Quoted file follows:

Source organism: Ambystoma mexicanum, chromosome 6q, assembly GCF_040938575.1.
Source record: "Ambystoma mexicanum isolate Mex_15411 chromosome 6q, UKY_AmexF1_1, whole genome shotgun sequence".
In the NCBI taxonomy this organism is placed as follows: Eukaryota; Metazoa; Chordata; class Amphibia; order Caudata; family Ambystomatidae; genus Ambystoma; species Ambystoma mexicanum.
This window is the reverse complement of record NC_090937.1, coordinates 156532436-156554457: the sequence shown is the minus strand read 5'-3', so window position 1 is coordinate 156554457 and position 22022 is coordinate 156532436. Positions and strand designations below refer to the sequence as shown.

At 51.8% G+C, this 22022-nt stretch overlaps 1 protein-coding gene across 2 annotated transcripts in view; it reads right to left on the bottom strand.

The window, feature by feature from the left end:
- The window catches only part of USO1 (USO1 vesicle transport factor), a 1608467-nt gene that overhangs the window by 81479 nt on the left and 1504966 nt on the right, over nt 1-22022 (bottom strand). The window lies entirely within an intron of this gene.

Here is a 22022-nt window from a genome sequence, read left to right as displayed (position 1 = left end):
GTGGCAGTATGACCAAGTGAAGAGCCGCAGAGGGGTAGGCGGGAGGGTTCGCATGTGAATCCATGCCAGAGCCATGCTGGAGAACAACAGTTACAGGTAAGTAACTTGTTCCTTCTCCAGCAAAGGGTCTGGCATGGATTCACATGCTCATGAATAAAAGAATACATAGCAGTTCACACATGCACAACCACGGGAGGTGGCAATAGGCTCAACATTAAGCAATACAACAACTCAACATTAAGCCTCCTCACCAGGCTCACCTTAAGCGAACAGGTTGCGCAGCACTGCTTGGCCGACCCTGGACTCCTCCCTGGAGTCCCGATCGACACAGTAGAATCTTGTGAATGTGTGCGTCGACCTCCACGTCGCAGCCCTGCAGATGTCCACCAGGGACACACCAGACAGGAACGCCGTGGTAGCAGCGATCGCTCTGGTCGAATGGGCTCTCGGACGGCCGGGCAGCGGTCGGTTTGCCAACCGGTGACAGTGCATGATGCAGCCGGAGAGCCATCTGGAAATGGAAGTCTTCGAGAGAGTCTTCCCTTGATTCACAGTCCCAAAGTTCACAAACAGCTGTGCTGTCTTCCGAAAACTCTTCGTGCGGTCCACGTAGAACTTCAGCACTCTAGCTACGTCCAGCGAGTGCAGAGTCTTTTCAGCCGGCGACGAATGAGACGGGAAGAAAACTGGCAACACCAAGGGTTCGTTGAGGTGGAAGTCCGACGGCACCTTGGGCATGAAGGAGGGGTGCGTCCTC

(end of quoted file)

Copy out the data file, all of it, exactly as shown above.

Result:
Source organism: Ambystoma mexicanum, chromosome 6q, assembly GCF_040938575.1.
Source record: "Ambystoma mexicanum isolate Mex_15411 chromosome 6q, UKY_AmexF1_1, whole genome shotgun sequence".
In the NCBI taxonomy this organism is placed as follows: Eukaryota; Metazoa; Chordata; class Amphibia; order Caudata; family Ambystomatidae; genus Ambystoma; species Ambystoma mexicanum.
This window is the reverse complement of record NC_090937.1, coordinates 156532436-156554457: the sequence shown is the minus strand read 5'-3', so window position 1 is coordinate 156554457 and position 22022 is coordinate 156532436. Positions and strand designations below refer to the sequence as shown.

At 51.8% G+C, this 22022-nt stretch overlaps 1 protein-coding gene across 2 annotated transcripts in view; it reads right to left on the bottom strand.

The window, feature by feature from the left end:
- The window catches only part of USO1 (USO1 vesicle transport factor), a 1608467-nt gene that overhangs the window by 81479 nt on the left and 1504966 nt on the right, over nt 1-22022 (bottom strand). The window lies entirely within an intron of this gene.

Here is a 22022-nt window from a genome sequence, read left to right as displayed (position 1 = left end):
GTGGCAGTATGACCAAGTGAAGAGCCGCAGAGGGGTAGGCGGGAGGGTTCGCATGTGAATCCATGCCAGAGCCATGCTGGAGAACAACAGTTACAGGTAAGTAACTTGTTCCTTCTCCAGCAAAGGGTCTGGCATGGATTCACATGCTCATGAATAAAAGAATACATAGCAGTTCACACATGCACAACCACGGGAGGTGGCAATAGGCTCAACATTAAGCAATACAACAACTCAACATTAAGCCTCCTCACCAGGCTCACCTTAAGCGAACAGGTTGCGCAGCACTGCTTGGCCGACCCTGGACTCCTCCCTGGAGTCCCGATCGACACAGTAGAATCTTGTGAATGTGTGCGTCGACCTCCACGTCGCAGCCCTGCAGATGTCCACCAGGGACACACCAGACAGGAACGCCGTGGTAGCAGCGATCGCTCTGGTCGAATGGGCTCTCGGACGGCCGGGCAGCGGTCGGTTTGCCAACCGGTGACAGTGCATGATGCAGCCGGAGAGCCATCTGGAAATGGAAGTCTTCGAGAGAGTCTTCCCTTGATTCACAGTCCCAAAGTTCACAAACAGCTGTGCTGTCTTCCGAAAACTCTTCGTGCGGTCCACGTAGAACTTCAGCACTCTAGCTACGTCCAGCGAGTGCAGAGTCTTTTCAGCCGGCGACGAATGAGACGGGAAGAAAACTGGCAACACCAAGGGTTCGTTGAGGTGGAAGTCCGACGGCACCTTGGGCATGAAGGAGGGGTGCGTCCTC